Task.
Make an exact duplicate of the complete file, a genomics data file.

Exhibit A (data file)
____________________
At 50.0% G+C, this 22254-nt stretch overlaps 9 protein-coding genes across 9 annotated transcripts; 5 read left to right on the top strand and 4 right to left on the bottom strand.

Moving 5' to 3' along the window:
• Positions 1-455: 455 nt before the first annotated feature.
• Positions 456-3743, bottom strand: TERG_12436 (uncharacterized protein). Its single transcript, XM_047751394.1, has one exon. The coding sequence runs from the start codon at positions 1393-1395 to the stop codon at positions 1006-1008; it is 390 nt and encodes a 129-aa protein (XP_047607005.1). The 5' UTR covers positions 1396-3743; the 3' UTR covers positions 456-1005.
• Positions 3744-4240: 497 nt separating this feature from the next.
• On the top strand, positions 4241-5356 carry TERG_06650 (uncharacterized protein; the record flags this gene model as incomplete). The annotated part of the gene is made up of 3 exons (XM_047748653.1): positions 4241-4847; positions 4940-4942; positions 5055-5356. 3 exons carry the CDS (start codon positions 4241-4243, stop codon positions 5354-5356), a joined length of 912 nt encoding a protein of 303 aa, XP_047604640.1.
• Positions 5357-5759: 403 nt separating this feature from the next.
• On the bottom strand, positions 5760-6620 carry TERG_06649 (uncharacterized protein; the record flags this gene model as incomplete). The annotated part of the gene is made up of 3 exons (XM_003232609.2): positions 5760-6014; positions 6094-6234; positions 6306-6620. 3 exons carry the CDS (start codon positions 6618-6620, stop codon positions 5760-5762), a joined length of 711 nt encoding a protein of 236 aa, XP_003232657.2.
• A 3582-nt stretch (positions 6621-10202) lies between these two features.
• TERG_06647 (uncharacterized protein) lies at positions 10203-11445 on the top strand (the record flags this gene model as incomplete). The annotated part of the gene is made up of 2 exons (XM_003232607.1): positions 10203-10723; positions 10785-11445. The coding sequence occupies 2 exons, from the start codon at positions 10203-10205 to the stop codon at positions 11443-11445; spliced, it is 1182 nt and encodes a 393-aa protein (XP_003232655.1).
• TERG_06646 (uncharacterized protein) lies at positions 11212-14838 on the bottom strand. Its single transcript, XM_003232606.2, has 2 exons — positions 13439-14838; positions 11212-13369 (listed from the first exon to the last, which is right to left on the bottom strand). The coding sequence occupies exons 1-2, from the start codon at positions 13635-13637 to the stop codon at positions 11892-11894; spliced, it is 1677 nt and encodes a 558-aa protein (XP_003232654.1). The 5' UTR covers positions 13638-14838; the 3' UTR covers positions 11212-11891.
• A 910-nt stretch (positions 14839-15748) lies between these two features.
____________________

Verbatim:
At 50.0% G+C, this 22254-nt stretch overlaps 9 protein-coding genes across 9 annotated transcripts; 5 read left to right on the top strand and 4 right to left on the bottom strand.

Moving 5' to 3' along the window:
• Positions 1-455: 455 nt before the first annotated feature.
• Positions 456-3743, bottom strand: TERG_12436 (uncharacterized protein). Its single transcript, XM_047751394.1, has one exon. The coding sequence runs from the start codon at positions 1393-1395 to the stop codon at positions 1006-1008; it is 390 nt and encodes a 129-aa protein (XP_047607005.1). The 5' UTR covers positions 1396-3743; the 3' UTR covers positions 456-1005.
• Positions 3744-4240: 497 nt separating this feature from the next.
• On the top strand, positions 4241-5356 carry TERG_06650 (uncharacterized protein; the record flags this gene model as incomplete). The annotated part of the gene is made up of 3 exons (XM_047748653.1): positions 4241-4847; positions 4940-4942; positions 5055-5356. 3 exons carry the CDS (start codon positions 4241-4243, stop codon positions 5354-5356), a joined length of 912 nt encoding a protein of 303 aa, XP_047604640.1.
• Positions 5357-5759: 403 nt separating this feature from the next.
• On the bottom strand, positions 5760-6620 carry TERG_06649 (uncharacterized protein; the record flags this gene model as incomplete). The annotated part of the gene is made up of 3 exons (XM_003232609.2): positions 5760-6014; positions 6094-6234; positions 6306-6620. 3 exons carry the CDS (start codon positions 6618-6620, stop codon positions 5760-5762), a joined length of 711 nt encoding a protein of 236 aa, XP_003232657.2.
• A 3582-nt stretch (positions 6621-10202) lies between these two features.
• TERG_06647 (uncharacterized protein) lies at positions 10203-11445 on the top strand (the record flags this gene model as incomplete). The annotated part of the gene is made up of 2 exons (XM_003232607.1): positions 10203-10723; positions 10785-11445. The coding sequence occupies 2 exons, from the start codon at positions 10203-10205 to the stop codon at positions 11443-11445; spliced, it is 1182 nt and encodes a 393-aa protein (XP_003232655.1).
• TERG_06646 (uncharacterized protein) lies at positions 11212-14838 on the bottom strand. Its single transcript, XM_003232606.2, has 2 exons — positions 13439-14838; positions 11212-13369 (listed from the first exon to the last, which is right to left on the bottom strand). The coding sequence occupies exons 1-2, from the start codon at positions 13635-13637 to the stop codon at positions 11892-11894; spliced, it is 1677 nt and encodes a 558-aa protein (XP_003232654.1). The 5' UTR covers positions 13638-14838; the 3' UTR covers positions 11212-11891.
• A 910-nt stretch (positions 14839-15748) lies between these two features.